AU at 20: should Africa’s lead nations take on more responsibility?

As the African Union (AU) celebrates its 20th anniversary, key questions about the role of leading members remain unresolved. Particularly important is whether big African states – those with economic and political clout – should be empowered to better drive agendas for enhanced governance, peace and stability. As was clear during the Organisation of African Unity transformation into the AU, dynamic and visionary leadership from a few influential states can advance reform and progress in the organisation and Africa.

The conversation about the role of the big states is not new. The Peace and Security Council (PSC) has a two-track composition, with five members serving for three years and 10 for two based on regional representation. Some founding members saw this as institutionalising the role of states with the capacity to lead the continent while ensuring fair rotation to allow all countries to sit on the PSC.

To date, however, only Nigeria has been able to keep its lead nation status, occupying a semi-permanent seat on the council since its founding in 2004. Following North Africa’s recent request for an additional PSC seat, policy reflections on Africa’s lead states and the council, and the number of lingering questions about the latter’s composition, have increased. The debate at the AU Summit in February 2023 on PSC expanded membership is, thus, expected to consider it keenly.

The lead-state debate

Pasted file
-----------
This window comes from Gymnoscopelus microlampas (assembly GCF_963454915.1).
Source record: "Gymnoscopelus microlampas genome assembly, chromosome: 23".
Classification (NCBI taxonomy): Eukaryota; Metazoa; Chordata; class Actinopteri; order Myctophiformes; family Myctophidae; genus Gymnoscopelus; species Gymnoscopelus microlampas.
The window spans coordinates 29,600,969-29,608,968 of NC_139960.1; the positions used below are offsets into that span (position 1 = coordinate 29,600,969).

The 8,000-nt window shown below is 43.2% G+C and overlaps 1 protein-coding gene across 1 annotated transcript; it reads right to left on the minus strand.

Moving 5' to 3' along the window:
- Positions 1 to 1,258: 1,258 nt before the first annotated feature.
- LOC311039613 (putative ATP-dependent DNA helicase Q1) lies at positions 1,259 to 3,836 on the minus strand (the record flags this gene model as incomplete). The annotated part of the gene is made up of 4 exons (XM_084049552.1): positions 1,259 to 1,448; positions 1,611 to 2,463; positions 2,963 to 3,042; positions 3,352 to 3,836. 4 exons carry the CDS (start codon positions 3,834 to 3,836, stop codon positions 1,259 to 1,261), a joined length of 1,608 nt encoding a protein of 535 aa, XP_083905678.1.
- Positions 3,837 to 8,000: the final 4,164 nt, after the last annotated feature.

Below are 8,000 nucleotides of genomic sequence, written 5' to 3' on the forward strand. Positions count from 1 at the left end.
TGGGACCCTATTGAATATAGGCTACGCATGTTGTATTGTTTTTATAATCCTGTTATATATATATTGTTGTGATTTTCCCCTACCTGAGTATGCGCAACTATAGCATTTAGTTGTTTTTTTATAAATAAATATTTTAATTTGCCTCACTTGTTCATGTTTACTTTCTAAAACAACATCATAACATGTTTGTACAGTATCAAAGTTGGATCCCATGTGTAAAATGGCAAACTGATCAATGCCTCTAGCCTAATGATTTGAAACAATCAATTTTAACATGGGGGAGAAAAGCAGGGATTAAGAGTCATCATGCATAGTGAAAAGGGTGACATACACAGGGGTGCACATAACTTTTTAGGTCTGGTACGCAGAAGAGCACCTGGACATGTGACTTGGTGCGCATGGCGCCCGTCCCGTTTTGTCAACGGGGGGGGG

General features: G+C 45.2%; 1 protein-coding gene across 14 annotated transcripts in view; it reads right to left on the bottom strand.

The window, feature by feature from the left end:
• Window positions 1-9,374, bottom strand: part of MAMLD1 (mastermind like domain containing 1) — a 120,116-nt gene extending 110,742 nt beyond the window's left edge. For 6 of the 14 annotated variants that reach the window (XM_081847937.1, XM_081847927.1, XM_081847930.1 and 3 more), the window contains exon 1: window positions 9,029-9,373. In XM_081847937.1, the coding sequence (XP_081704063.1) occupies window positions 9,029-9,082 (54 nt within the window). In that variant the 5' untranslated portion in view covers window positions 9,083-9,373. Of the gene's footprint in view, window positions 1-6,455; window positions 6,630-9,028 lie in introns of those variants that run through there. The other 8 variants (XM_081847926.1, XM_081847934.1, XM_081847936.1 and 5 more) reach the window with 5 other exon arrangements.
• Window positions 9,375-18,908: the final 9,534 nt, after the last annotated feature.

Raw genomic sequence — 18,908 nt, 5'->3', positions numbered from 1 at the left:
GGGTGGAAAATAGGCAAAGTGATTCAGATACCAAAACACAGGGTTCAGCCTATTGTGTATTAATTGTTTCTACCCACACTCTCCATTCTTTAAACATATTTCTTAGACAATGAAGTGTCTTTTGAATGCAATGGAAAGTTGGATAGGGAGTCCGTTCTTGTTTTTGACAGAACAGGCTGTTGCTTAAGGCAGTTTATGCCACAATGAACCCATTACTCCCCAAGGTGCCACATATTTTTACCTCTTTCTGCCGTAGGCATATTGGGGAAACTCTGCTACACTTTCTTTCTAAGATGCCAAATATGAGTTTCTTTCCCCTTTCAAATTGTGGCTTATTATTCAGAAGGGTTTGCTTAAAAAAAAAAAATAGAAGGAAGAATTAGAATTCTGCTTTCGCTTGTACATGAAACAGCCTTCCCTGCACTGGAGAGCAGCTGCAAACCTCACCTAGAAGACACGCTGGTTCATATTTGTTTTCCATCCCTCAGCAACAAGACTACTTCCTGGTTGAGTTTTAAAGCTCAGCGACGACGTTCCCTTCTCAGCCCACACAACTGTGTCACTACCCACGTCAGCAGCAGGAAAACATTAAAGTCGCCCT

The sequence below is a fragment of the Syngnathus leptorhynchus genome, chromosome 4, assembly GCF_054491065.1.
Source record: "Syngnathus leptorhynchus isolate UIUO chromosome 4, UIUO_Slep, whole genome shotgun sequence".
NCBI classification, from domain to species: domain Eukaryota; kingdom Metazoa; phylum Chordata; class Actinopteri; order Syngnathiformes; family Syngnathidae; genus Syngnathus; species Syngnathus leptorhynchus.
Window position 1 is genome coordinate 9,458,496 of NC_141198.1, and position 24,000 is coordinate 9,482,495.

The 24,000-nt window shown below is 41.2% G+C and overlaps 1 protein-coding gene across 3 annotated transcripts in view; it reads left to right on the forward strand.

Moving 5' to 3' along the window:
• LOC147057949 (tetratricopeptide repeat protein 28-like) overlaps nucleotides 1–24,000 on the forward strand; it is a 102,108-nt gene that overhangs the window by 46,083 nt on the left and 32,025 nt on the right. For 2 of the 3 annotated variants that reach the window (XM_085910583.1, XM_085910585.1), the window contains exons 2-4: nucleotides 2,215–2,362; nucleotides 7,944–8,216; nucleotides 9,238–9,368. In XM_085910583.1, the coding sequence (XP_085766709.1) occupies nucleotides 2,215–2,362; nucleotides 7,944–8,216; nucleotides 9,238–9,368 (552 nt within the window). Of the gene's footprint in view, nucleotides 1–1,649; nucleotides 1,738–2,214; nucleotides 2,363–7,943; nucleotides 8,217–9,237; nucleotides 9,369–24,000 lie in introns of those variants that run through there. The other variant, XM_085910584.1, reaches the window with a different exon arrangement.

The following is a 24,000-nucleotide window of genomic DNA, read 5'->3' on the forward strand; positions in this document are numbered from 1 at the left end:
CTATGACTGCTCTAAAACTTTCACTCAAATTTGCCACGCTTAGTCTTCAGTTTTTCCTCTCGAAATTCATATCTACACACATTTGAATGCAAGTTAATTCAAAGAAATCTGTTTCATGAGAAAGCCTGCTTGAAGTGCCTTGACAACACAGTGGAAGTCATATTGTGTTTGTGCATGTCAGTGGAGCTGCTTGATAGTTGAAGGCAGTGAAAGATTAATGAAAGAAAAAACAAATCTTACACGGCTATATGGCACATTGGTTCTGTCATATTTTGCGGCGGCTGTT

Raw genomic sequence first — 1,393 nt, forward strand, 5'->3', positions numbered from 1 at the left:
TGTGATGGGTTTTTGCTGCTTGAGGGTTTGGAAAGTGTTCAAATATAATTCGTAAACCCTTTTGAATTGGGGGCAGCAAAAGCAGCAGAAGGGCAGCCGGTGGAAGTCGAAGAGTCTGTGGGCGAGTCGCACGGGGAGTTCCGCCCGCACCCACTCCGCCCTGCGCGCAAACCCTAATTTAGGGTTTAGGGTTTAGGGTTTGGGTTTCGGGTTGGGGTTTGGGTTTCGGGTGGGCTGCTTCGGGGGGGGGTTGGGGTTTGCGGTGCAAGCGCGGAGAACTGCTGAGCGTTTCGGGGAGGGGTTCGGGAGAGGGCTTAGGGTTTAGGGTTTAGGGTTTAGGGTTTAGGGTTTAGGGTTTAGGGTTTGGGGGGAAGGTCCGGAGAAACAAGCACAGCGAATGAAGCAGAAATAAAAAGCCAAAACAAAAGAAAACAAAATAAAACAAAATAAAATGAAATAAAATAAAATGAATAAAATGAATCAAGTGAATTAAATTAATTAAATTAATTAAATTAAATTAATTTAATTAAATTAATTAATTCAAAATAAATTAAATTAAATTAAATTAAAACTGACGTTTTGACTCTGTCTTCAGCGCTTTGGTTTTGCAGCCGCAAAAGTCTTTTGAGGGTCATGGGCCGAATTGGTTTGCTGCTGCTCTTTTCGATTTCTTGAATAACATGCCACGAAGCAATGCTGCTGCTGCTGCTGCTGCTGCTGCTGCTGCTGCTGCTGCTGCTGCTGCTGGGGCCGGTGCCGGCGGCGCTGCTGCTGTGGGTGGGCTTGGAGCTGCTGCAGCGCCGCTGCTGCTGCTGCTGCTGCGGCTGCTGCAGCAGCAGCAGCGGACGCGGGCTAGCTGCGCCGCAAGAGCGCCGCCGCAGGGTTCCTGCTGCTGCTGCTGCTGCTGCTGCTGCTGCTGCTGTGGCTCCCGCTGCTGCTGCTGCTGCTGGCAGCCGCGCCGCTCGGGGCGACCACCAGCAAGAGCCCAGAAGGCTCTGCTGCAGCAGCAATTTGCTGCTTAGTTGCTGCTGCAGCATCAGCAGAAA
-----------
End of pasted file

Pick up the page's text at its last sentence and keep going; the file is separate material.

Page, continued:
Allowing lead nations to serve in enhanced capacity in the interests of the continent was a consideration in establishing the PSC. The details of how the 15-member council would be constituted were thrashed out in various meetings and discussions in Maputo in 2003, ahead of the adoption of the PSC Protocol in 2004.

Visionary leadership from a few influential states can advance reform and progress in AU and Africa

It was decided to adopt a two-track approach. The rotation of seats, it was argued, would prevent the ills of permanent membership as is the case with the UN Security Council (UNSC). There, none of the five permanent members can be removed by the General Assembly, even if the context of their appointment were to change significantly. The PSC is different, with rotations every two or three years. The interface between incoming and existing members would be enough to maintain adequate institutional memory for the council to function.

A decision was made that countries that fulfil all PSC membership criteria would serve the three-year term, renewable if they uphold the requirements, according to a former ambassador present at these debates. The criteria are set out in Article 5(2) of the PSC Protocol. These include upholding AU principles and respecting constitutional governance and the rule of law.

Members should also commit to participating in conflict resolution, peacemaking and peacebuilding, and be willing to contribute particularly to regional peacemaking efforts. They should be able to shoulder the responsibility of PSC membership, including having fully staffed embassies in Addis Ababa and New York. Finally, they must be fully paid AU members and also contribute to the AU Peace Fund.

PSC composition quandary

This two-track model, as has been the case with other founding ideals of the AU, has not been fully implemented due to the need for compromise among member states to drive change. Without certain concessions, crucial reforms would never see the light. Since the inception of the council, only West Africa has stuck to this principle, with Nigeria having served on the PSC for 18 years.